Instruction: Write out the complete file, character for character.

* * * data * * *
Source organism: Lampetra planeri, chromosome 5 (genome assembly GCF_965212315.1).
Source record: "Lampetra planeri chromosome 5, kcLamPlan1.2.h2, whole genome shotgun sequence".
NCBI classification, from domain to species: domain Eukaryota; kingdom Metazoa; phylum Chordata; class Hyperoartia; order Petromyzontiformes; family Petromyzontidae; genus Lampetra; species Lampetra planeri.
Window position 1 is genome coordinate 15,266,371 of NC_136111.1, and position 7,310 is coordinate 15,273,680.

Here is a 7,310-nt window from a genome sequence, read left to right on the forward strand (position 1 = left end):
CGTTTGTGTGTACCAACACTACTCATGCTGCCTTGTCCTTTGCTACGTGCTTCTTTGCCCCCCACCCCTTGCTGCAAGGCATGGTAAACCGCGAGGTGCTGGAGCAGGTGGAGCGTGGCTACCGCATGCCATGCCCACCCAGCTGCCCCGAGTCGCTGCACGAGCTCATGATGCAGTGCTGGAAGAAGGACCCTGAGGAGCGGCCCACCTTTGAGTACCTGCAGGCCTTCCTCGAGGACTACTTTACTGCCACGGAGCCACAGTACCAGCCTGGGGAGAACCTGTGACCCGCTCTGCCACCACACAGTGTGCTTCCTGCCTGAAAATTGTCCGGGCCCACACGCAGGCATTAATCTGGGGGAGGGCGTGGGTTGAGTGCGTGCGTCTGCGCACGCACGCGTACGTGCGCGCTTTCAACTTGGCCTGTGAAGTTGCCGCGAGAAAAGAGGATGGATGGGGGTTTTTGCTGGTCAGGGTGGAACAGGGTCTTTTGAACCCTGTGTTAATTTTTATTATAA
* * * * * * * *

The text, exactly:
Source organism: Lampetra planeri, chromosome 5 (genome assembly GCF_965212315.1).
Source record: "Lampetra planeri chromosome 5, kcLamPlan1.2.h2, whole genome shotgun sequence".
NCBI classification, from domain to species: domain Eukaryota; kingdom Metazoa; phylum Chordata; class Hyperoartia; order Petromyzontiformes; family Petromyzontidae; genus Lampetra; species Lampetra planeri.
Window position 1 is genome coordinate 15,266,371 of NC_136111.1, and position 7,310 is coordinate 15,273,680.

Here is a 7,310-nt window from a genome sequence, read left to right on the forward strand (position 1 = left end):
CGTTTGTGTGTACCAACACTACTCATGCTGCCTTGTCCTTTGCTACGTGCTTCTTTGCCCCCCACCCCTTGCTGCAAGGCATGGTAAACCGCGAGGTGCTGGAGCAGGTGGAGCGTGGCTACCGCATGCCATGCCCACCCAGCTGCCCCGAGTCGCTGCACGAGCTCATGATGCAGTGCTGGAAGAAGGACCCTGAGGAGCGGCCCACCTTTGAGTACCTGCAGGCCTTCCTCGAGGACTACTTTACTGCCACGGAGCCACAGTACCAGCCTGGGGAGAACCTGTGACCCGCTCTGCCACCACACAGTGTGCTTCCTGCCTGAAAATTGTCCGGGCCCACACGCAGGCATTAATCTGGGGGAGGGCGTGGGTTGAGTGCGTGCGTCTGCGCACGCACGCGTACGTGCGCGCTTTCAACTTGGCCTGTGAAGTTGCCGCGAGAAAAGAGGATGGATGGGGGTTTTTGCTGGTCAGGGTGGAACAGGGTCTTTTGAACCCTGTGTTAATTTTTATTATAA